Wednesday, November 22, 2017
The Beat Will Continue
By Danny J. Bakewell Jr. (Contributing Editor)
Published January 24, 2008

First off, once again let me wish all of you a Happy King Day. For those of you who did not know, I was recently honored by the Southern Christian Leadership Conference (SCLC) with the Drum Major for Justice Award.

I want to thank Board Chairman Tyrone Freeman, President and Executive Director Eric Lee and all of the agency’s board of directors and committee members at SCLC who thought enough of me, and the work I do to find me worthy of such a prestigious honor.

As I sat up there on the stage I remembered the first time I ever attended an MLK Day Dinner. It was in the early 80s and my dad was receiving this prestigious award and at the time I really did not understand the significance of the day. Well now, flipping the script and receiving the award (with my dad watching me accept the award) I probably still don’t really understand the honor, but I am humbled and proud to be part of such an incredible group.

The truth for me is that I was brought up at the knee of some of the greatest civil rights organizers that Los Angeles or any other part of this country has ever seen. I grew up not only watching Danny, Sr. build the Brotherhood Crusade, but I was there when Walter Bremond first made the decision to start an organization committed to the concept of Black people helping Black people. I also watched Lillian Mobley build up South Central Community Center, I watched Mary Henry fight for our people and at the same time build up Avalon Carver. As a teenager, I can’t tell you how much fried chicken I ate at fundraising dinners (some of y’all remember them as suppers) sponsored by Johnnie Tillman and ANC Mothers. I remember having long talks with Dr. Thomas Kilgore about marching with Dr. King as he worked to strengthen The Black Agenda. I recall Ophelia McFadden having strategy meetings with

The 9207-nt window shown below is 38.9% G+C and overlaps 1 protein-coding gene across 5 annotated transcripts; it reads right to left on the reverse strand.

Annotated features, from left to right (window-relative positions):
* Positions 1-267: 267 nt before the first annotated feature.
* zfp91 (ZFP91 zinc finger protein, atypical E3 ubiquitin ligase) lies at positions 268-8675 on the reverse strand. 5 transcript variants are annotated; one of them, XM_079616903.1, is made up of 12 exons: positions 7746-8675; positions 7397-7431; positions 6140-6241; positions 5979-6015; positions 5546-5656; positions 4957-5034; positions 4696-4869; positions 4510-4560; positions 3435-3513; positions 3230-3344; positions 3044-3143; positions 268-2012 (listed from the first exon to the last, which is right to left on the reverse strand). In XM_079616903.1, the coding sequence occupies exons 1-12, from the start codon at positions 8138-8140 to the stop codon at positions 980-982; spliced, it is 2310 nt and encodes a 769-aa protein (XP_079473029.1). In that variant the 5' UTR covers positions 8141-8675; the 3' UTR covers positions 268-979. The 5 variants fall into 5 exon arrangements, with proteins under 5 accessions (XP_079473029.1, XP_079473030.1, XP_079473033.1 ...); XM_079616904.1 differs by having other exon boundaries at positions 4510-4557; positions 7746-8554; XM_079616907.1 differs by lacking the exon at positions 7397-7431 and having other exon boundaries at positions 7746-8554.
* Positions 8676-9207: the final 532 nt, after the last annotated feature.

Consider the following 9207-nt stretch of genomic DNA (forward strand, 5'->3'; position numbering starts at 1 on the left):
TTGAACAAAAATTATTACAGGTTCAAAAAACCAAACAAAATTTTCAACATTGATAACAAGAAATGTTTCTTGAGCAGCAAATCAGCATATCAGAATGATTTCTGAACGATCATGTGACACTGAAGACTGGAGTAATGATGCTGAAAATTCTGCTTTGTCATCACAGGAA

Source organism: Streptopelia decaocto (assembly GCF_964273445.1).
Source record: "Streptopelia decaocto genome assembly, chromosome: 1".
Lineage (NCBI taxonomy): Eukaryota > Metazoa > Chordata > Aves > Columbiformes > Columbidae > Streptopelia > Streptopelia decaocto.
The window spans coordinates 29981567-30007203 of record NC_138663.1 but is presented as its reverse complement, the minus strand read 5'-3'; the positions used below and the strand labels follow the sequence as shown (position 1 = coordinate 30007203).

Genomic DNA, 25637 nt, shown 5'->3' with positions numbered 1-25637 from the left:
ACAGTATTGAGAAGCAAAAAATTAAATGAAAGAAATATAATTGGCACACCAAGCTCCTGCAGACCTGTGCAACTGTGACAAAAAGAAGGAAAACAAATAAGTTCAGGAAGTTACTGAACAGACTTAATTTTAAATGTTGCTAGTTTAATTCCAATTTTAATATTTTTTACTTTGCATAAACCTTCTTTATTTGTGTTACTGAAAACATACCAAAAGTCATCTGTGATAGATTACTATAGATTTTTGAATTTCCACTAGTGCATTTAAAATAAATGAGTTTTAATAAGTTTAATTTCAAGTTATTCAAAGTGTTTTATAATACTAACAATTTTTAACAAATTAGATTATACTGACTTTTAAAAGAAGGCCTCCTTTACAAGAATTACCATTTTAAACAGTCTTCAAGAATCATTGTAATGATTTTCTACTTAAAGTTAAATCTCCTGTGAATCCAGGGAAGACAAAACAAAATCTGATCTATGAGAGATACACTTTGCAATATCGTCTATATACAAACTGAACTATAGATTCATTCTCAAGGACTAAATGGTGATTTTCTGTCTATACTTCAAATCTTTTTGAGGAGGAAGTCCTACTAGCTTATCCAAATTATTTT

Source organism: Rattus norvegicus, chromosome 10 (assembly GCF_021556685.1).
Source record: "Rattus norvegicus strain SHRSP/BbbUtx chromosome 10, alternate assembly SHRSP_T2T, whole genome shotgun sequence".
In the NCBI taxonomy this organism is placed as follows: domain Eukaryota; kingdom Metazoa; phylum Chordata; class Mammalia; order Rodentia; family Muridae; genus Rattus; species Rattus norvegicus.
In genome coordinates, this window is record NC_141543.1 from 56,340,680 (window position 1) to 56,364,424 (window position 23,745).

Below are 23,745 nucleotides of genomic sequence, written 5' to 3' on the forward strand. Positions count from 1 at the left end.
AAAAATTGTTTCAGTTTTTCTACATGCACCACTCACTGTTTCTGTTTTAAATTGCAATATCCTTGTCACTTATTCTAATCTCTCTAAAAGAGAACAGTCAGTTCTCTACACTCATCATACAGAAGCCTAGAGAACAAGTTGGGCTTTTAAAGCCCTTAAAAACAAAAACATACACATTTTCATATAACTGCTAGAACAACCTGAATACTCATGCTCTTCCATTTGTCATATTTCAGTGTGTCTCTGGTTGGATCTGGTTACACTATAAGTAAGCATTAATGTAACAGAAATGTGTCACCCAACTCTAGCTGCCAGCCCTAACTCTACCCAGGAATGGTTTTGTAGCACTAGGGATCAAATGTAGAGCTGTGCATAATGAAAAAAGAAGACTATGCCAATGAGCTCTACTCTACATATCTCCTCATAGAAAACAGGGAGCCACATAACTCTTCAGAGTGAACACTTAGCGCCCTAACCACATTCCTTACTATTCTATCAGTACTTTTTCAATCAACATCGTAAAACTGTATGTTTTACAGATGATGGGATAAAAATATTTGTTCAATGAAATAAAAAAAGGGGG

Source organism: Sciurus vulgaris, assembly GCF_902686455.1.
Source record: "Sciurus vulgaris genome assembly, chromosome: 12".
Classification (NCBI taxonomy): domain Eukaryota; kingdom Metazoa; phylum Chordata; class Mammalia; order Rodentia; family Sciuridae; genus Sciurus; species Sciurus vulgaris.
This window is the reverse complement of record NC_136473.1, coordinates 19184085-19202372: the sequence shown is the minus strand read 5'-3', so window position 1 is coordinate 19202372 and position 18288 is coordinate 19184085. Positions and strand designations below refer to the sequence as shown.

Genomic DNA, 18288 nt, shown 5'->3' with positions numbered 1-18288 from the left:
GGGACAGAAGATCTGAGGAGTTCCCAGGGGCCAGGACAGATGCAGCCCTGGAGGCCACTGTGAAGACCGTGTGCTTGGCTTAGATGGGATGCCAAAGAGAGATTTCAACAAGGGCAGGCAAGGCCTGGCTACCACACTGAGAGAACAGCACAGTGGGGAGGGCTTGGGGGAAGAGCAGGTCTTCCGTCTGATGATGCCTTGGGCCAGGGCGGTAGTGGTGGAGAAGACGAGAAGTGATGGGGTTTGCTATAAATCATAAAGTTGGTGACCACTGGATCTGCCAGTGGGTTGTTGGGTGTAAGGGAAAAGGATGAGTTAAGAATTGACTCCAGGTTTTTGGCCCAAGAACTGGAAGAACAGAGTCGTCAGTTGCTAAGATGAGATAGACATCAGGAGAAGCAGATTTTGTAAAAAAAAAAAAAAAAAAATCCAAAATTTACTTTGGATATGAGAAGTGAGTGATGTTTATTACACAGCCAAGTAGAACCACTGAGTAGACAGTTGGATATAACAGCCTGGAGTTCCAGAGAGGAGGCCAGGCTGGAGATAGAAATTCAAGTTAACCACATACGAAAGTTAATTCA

Brenda Marsh-Mitchell and Danny Sr. working to insure that labor unions not only fought for workers’ rights, but particularly the rights of African American workers.

I tell all of you all of this because the truth is, working and caring about the quality of the Black community and Black people is like breathing. It is just what I do. In recent years I have been blessed to have the Sentinel as the vehicle I use to promote and advance the quality of life for African Americans, but whether it is via the Sentinel or via Bakewell Company development or construction projects I have always been committed to the advancement of the Black Agenda.

This ideology is something we have all been taught at a very early age. Even before I learned it from Ms. Mobley, I learned it from Grandpa, Pa, Mamee and Granny (these are the names of my grandparents), we all learned it. We learned if from Madear, Big Momma, Uncle Earl, or any other family name of those who came before us. They are the ones who laid the foundation for everything I do, and everything we all MUST do to make our community better.

So as we all pay tribute to Dr. King this week, think back to those people in your life and those life lessons who not only told you about the greatness of Dr. King, but also lived and taught you about the greatness of the life lessons Dr. King so vigorously tried to teach all of America. Lets pay tribute to all of our family and forefathers on King Day, by not only paying tribute to Dr. Martin Luther King, but by also paying tribute to those family members who paved the way between Dr. King and us who lived and died so we could all live the American Dream.

So, whether you agree or disagree, now more than ever I really need your input. I need to hear from you. I need to know what is going on in our community. I also need to know what other stories we need to tell, and what is on your mind. I really do want to hear from you, I want you to “Talk to Danny.”

Danny J. Bakewell, Jr.
President & Executive Editor

Categories: Uncategorized

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